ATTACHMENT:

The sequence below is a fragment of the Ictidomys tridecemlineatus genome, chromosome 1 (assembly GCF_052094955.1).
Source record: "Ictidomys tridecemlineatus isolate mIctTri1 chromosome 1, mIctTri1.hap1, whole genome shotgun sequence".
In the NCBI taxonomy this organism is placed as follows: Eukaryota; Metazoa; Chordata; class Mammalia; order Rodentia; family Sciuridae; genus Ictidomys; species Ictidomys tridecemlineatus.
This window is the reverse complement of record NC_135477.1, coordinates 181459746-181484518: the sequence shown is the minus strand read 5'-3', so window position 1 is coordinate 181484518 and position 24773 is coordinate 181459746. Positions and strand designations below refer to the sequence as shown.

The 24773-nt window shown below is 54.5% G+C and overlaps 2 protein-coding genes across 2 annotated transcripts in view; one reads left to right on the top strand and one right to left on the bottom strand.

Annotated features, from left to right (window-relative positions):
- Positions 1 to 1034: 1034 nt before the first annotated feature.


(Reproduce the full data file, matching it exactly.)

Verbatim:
The sequence below is a fragment of the Ictidomys tridecemlineatus genome, chromosome 1 (assembly GCF_052094955.1).
Source record: "Ictidomys tridecemlineatus isolate mIctTri1 chromosome 1, mIctTri1.hap1, whole genome shotgun sequence".
In the NCBI taxonomy this organism is placed as follows: Eukaryota; Metazoa; Chordata; class Mammalia; order Rodentia; family Sciuridae; genus Ictidomys; species Ictidomys tridecemlineatus.
This window is the reverse complement of record NC_135477.1, coordinates 181459746-181484518: the sequence shown is the minus strand read 5'-3', so window position 1 is coordinate 181484518 and position 24773 is coordinate 181459746. Positions and strand designations below refer to the sequence as shown.

The 24773-nt window shown below is 54.5% G+C and overlaps 2 protein-coding genes across 2 annotated transcripts in view; one reads left to right on the top strand and one right to left on the bottom strand.

Annotated features, from left to right (window-relative positions):
- Positions 1 to 1034: 1034 nt before the first annotated feature.